Mitchell, a former F-16 Fighting Falcon maintainer, entered the F-35 world as a crew chief, then learned avionics – basically all the “fun systems the pilots get to play with” – and just kept going until he had completed all the others: fuels, low-observable maintenance, weapons and egress. Now, he is able to clear a “red x” in any of those six systems and return a jet to flying status. It’s a rare achievement.

Currently, there are nearly 60 Airmen in the 388th Fighter Wing BOLT program.

“This is just a starting point for our BOLT maintainers,” Miles said. “We’ll be doing other things with them (throughout our time in Europe) and we’ll take the lessons learned and weave them into our planning for the next time we’re tasked.”


Astral Knight 2019: Maintainers Sharpen F-35A
(Source: US Air Force; issued June 05, 2019)
AVIANO AIR BASE, Italy --- Deployed maintainers of the 421st Aircraft Maintenance Unit prepare F-35A Lightning II fighter jets to contribute to exercise Astral Knight 2019 on the flight-line of Aviano Air Base, Italy.

Astral Knight 2019, a joint-multinational exercise led by U.S. Air Forces in Europe, aims to demonstrate the defense capabilities of the U.S. integrated air and missile defense system.

“This is the first overseas location that the 421st AMU’s F-35As has gone to,” said Master Sgt. John Ott, 421st AMU F-35A expediter. “Our duties include daily servicing and inspections, as well as logistics and coordination control to receive support on our aircraft and maintainers 24/7.”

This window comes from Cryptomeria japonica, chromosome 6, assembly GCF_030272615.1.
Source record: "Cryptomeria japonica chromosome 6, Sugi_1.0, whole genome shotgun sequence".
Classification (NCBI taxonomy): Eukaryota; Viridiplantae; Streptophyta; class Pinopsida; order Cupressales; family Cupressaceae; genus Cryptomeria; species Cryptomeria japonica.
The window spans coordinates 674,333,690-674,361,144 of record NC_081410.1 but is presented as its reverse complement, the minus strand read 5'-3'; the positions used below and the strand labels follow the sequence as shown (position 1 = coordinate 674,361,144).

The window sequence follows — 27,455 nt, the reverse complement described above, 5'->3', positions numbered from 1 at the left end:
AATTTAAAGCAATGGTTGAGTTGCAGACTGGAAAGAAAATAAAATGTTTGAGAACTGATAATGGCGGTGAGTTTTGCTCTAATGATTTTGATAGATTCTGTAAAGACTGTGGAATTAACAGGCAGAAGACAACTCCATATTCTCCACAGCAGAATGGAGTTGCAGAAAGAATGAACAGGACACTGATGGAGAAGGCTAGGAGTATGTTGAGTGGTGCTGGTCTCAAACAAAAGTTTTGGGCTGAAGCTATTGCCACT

The exercise provides maintainers with a complex mission to practice and master their craft. Through teamwork, experiences are passed down from legacy maintainers to newer maintainers to fully visualize a robust program.

“Our entire team is comprised of experts from F-16 Fighting Falcons, C-135 Stratolifters, C-130J Super Hercules, A-10 Thunderbolt IIs and all types of legacy aircraft,” said Ott. “We get to have all their inputs from their vast experiences and channel that into a focal point to sharpen our F-35A mission systems.”

With a cohesive team, maintainers are able to forecast future maintenance issues that may arise and prepare a deployable spare package to prevent maintenance obstacles from halting the mission.

“A lot of the aspects that we see in a maintenance perspective is making sure we have the right parts in our deployable spare package,” said Capt. Kimberly Jackson, 421st AMU officer in charge. “The deployable spare package is tailored to the type of aircraft that we bring. Maintainers use data on how many times certain items fail to predict what replacements will be needed to complete the mission.”

The exercise has proven to the maintenance team how far they can stretch the constraints of their program and see how far they can take the F-35A aircraft.

“My maintainers exceed my expectations every day,” said Jackson. “My team is capable of deploying to other countries and accomplishing the mission. We want to keep our momentum so we can maintain our performance for further exercises.”